In its work to combat poverty, TechnoServe ensures that smallholder farmers, micro-entrepreneurs, workers, and other members of low-income communities can sustainably increase their incomes and afford essentials like healthy food.

Image of Issufo Momade, a smallholder farmer in Mozambique
Issufo Momade is a smallholder farmer living in northern Mozambique.

In northern Mozambique, for example, TechnoServe helped father-of-four Issufo Momade increase his production of vegetables and sell his crops to more profitable markets. His annual income increased from $500 to $2,000, and he has been able to improve his family’s diet. 

“I’m eating better food now. I used to crave different foods that I couldn’t afford, but now I can buy what I want,” he said.

Strengthening Agricultural Supply Chains

TechnoServe also works with local food businesses to make the supply chains linking farmers to consumers more efficient and stable. This helps communities access safe, affordable, and high-quality foods. The businesses that aggregate, mill, transport, and distribute food often need technical and business advice, and TechnoServe also helps them access finance and market connections to become more competitive and resilient.

An image showing a worker at the Delish & Nutri plant in Kenya pouring peanuts into a machine
An employee of Delish & Nutri pours peanuts from a bucket

In Kenya, TechnoServe worked with local business Delish & Nutri, which manufactures peanut powder as an affordable source of protein for low-income families. By providing advice on sourcing and marketing strategies, TechnoServe helped the company emerge from the COVID-19 pandemic, increase its sales by more than 165%, and purchase more peanut crops from Kenyan farmers.

Increasing the Supply of Affordable, Fortified Staple Foods

The report makes clear that rural, urban, and peri-urban families regularly consume processed foods like wheat and maize flour, cooking oil, and salt. Ensuring that these dietary staples are adequately fortified with essential micronutrients is therefore a powerful way to improve nutrition.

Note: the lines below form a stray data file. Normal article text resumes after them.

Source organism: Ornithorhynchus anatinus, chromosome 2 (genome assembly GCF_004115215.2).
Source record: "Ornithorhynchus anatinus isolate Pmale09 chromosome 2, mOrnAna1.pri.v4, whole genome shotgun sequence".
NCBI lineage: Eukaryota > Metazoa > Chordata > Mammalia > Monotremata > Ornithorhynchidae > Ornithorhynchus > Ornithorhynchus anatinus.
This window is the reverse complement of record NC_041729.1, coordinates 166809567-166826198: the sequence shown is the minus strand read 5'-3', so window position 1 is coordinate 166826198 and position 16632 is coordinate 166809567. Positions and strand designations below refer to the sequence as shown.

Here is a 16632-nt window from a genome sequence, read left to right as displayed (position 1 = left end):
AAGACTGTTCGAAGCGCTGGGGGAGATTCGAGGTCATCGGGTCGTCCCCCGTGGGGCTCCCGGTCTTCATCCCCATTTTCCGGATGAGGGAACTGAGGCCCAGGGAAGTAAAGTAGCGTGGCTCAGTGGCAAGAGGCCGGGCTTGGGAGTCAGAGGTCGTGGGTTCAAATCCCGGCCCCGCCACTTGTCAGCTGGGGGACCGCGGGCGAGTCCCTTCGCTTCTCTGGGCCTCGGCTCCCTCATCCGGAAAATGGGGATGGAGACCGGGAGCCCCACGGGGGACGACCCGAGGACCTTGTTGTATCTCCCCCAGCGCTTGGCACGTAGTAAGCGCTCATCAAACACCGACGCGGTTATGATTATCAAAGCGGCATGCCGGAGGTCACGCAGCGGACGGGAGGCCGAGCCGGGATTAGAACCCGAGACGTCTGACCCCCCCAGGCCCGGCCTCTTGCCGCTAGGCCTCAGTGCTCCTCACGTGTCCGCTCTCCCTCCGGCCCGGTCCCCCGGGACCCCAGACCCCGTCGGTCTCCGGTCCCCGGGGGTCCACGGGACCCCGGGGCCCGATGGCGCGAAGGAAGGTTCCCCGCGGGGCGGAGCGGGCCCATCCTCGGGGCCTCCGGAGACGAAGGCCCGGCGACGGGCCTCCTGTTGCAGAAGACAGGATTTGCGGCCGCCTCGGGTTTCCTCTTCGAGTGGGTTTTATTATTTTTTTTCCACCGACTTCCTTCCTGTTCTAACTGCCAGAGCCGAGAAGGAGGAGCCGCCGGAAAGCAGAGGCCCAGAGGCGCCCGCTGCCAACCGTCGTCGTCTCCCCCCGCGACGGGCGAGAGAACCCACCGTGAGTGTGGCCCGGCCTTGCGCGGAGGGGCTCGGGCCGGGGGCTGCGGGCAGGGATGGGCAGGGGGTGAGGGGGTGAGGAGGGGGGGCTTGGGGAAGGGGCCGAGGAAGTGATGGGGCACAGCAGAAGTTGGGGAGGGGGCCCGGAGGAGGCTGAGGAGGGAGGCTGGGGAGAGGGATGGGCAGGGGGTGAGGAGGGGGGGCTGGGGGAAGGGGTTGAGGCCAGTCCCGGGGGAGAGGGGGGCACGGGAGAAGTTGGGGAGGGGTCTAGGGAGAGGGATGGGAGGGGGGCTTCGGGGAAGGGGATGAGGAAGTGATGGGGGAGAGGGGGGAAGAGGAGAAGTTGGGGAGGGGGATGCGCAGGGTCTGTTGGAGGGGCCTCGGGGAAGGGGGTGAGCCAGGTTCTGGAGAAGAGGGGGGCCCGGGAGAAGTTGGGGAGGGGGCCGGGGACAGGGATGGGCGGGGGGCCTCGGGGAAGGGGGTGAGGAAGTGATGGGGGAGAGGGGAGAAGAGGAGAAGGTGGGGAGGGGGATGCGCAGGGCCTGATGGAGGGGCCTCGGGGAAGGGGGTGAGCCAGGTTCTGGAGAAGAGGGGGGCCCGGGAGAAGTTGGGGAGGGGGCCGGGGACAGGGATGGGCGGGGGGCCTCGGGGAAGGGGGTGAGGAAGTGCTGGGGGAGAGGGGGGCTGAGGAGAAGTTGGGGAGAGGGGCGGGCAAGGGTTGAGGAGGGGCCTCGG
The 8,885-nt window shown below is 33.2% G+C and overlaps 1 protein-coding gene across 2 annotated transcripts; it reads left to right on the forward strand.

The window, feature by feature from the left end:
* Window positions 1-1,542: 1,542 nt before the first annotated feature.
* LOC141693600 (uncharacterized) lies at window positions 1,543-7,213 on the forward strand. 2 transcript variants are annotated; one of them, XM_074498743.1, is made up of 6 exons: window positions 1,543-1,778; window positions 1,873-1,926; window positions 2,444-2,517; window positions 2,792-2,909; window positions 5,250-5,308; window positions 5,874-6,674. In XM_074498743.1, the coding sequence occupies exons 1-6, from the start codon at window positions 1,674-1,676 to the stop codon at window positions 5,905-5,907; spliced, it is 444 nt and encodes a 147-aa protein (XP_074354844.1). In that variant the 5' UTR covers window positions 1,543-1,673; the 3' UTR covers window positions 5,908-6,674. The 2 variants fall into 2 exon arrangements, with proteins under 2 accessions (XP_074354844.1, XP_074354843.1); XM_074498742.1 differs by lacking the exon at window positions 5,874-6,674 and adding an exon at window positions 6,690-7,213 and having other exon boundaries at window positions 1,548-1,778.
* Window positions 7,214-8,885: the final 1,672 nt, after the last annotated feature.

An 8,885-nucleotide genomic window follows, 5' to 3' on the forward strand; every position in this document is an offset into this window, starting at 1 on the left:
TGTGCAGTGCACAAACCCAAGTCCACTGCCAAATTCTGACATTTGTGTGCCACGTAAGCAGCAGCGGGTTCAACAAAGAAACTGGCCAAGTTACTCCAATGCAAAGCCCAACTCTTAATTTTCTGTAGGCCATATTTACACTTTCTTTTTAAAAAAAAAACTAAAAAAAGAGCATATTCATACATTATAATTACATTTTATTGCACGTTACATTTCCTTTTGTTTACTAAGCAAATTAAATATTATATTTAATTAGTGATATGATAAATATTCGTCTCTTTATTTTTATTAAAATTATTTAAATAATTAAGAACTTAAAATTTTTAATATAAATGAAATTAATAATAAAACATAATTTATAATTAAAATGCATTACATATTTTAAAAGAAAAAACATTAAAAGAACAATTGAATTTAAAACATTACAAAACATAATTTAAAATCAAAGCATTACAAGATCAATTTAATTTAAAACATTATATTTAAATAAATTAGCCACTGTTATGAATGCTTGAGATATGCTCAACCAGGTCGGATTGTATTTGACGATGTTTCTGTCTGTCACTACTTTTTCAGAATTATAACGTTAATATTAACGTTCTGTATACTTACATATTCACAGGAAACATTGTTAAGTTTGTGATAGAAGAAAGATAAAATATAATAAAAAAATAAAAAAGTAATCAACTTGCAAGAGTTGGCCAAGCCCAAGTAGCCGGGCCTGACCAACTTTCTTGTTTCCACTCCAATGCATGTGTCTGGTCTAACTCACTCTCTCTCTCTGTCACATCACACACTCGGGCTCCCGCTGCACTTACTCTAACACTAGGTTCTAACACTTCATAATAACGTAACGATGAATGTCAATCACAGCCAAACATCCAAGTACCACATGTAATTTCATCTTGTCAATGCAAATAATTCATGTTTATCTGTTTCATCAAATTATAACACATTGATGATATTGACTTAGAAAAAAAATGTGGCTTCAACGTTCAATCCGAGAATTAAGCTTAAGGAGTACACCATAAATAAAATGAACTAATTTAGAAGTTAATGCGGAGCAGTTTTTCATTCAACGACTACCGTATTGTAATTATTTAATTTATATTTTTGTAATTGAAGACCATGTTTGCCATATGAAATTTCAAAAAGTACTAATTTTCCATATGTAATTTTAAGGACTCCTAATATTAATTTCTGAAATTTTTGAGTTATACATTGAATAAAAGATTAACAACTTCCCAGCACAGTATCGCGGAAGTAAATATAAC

In Nigeria, TechnoServe helped launch the Micronutrient Fortification Index, an industry-owned ranking platform that incentivizes Nigerian millers to fortify their products. The initiative has helped to significantly increase the availability of fortified staples, and participating food brands reach more than 124 million people.

An image showing Nigerian government leaders and food industry CEOs in Lagos on March 10, 2022
Nigerian government leaders and food industry CEOs in Lagos on March 10, 2022

“Better nutrition for our consumers means better health and economic development for our nation,” said Alhaji Aliko Dangote, chairman of the Aliko Dangote Foundation and a champion of the initiative.

Supporting Household Production of Nutritious Crops

Diversifying food sources and income streams can also help to improve food security and combat malnutrition. In India, TechnoServe provides training and distributes seeds so that farming families can plant organic kitchen gardens, where they grow fresh vegetables for consumption at home and sale in the local community.   

N. Mangamma, a mother of two in Andhra Pradesh, India
N. Mangamma, a mother of two and farmer in Andhra Pradesh, India, tends her field

“The training has helped me understand the importance of sowing the seeds in a systematic manner. Look at how healthy my vegetables are now! I have already started harvesting spinach and amaranth and consume them regularly,” said N. Mangamma, a farmer in Andhra Pradesh.

As the report makes clear, there is an urgent need to transform local food systems. By supporting living incomes, strengthening vital links in food supply chains, and promoting nutrition, we can help to combat malnutrition and food insecurity.

Learn more about how TechnoServe is working to improve food security around the world.